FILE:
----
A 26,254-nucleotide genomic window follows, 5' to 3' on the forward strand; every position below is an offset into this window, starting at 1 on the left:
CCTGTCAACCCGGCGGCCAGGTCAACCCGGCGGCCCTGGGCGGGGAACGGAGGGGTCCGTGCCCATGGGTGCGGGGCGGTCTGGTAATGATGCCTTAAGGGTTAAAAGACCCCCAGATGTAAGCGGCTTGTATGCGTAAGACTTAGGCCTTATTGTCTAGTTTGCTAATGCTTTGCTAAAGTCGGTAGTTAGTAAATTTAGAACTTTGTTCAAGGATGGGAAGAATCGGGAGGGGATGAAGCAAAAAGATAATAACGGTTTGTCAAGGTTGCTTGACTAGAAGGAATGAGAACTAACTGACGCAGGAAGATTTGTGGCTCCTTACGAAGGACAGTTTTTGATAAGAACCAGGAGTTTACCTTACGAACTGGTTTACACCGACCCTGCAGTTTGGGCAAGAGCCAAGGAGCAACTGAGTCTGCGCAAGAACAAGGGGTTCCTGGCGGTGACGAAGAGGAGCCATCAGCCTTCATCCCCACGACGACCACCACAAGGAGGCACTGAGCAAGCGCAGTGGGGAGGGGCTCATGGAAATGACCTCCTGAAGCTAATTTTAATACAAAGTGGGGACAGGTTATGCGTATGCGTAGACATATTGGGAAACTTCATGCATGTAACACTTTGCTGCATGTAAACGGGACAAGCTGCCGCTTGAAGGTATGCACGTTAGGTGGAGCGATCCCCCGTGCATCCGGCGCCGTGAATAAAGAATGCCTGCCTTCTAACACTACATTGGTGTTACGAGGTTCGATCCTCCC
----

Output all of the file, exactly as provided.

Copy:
A 26,254-nucleotide genomic window follows, 5' to 3' on the forward strand; every position below is an offset into this window, starting at 1 on the left:
CCTGTCAACCCGGCGGCCAGGTCAACCCGGCGGCCCTGGGCGGGGAACGGAGGGGTCCGTGCCCATGGGTGCGGGGCGGTCTGGTAATGATGCCTTAAGGGTTAAAAGACCCCCAGATGTAAGCGGCTTGTATGCGTAAGACTTAGGCCTTATTGTCTAGTTTGCTAATGCTTTGCTAAAGTCGGTAGTTAGTAAATTTAGAACTTTGTTCAAGGATGGGAAGAATCGGGAGGGGATGAAGCAAAAAGATAATAACGGTTTGTCAAGGTTGCTTGACTAGAAGGAATGAGAACTAACTGACGCAGGAAGATTTGTGGCTCCTTACGAAGGACAGTTTTTGATAAGAACCAGGAGTTTACCTTACGAACTGGTTTACACCGACCCTGCAGTTTGGGCAAGAGCCAAGGAGCAACTGAGTCTGCGCAAGAACAAGGGGTTCCTGGCGGTGACGAAGAGGAGCCATCAGCCTTCATCCCCACGACGACCACCACAAGGAGGCACTGAGCAAGCGCAGTGGGGAGGGGCTCATGGAAATGACCTCCTGAAGCTAATTTTAATACAAAGTGGGGACAGGTTATGCGTATGCGTAGACATATTGGGAAACTTCATGCATGTAACACTTTGCTGCATGTAAACGGGACAAGCTGCCGCTTGAAGGTATGCACGTTAGGTGGAGCGATCCCCCGTGCATCCGGCGCCGTGAATAAAGAATGCCTGCCTTCTAACACTACATTGGTGTTACGAGGTTCGATCCTCCC